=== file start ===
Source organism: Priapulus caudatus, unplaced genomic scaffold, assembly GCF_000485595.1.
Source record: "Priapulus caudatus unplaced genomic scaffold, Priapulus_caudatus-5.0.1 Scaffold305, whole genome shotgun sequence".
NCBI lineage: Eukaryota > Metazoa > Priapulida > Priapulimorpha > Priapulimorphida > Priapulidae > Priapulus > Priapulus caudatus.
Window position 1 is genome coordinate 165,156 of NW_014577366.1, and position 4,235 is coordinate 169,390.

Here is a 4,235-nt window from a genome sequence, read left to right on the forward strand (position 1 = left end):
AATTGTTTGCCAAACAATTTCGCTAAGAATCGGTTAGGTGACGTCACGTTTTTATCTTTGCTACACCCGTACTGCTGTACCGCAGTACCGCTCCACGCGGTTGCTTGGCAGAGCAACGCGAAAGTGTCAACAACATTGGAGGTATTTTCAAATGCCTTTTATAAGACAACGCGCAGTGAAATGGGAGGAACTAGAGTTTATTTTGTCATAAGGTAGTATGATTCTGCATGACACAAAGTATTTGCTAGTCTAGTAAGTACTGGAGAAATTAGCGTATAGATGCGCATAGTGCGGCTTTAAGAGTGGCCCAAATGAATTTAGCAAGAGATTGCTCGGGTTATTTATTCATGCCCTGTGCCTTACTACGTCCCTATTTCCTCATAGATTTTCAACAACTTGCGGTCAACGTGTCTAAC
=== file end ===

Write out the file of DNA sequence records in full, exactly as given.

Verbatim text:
Source organism: Priapulus caudatus, unplaced genomic scaffold, assembly GCF_000485595.1.
Source record: "Priapulus caudatus unplaced genomic scaffold, Priapulus_caudatus-5.0.1 Scaffold305, whole genome shotgun sequence".
NCBI lineage: Eukaryota > Metazoa > Priapulida > Priapulimorpha > Priapulimorphida > Priapulidae > Priapulus > Priapulus caudatus.
Window position 1 is genome coordinate 165,156 of NW_014577366.1, and position 4,235 is coordinate 169,390.

Here is a 4,235-nt window from a genome sequence, read left to right on the forward strand (position 1 = left end):
AATTGTTTGCCAAACAATTTCGCTAAGAATCGGTTAGGTGACGTCACGTTTTTATCTTTGCTACACCCGTACTGCTGTACCGCAGTACCGCTCCACGCGGTTGCTTGGCAGAGCAACGCGAAAGTGTCAACAACATTGGAGGTATTTTCAAATGCCTTTTATAAGACAACGCGCAGTGAAATGGGAGGAACTAGAGTTTATTTTGTCATAAGGTAGTATGATTCTGCATGACACAAAGTATTTGCTAGTCTAGTAAGTACTGGAGAAATTAGCGTATAGATGCGCATAGTGCGGCTTTAAGAGTGGCCCAAATGAATTTAGCAAGAGATTGCTCGGGTTATTTATTCATGCCCTGTGCCTTACTACGTCCCTATTTCCTCATAGATTTTCAACAACTTGCGGTCAACGTGTCTAAC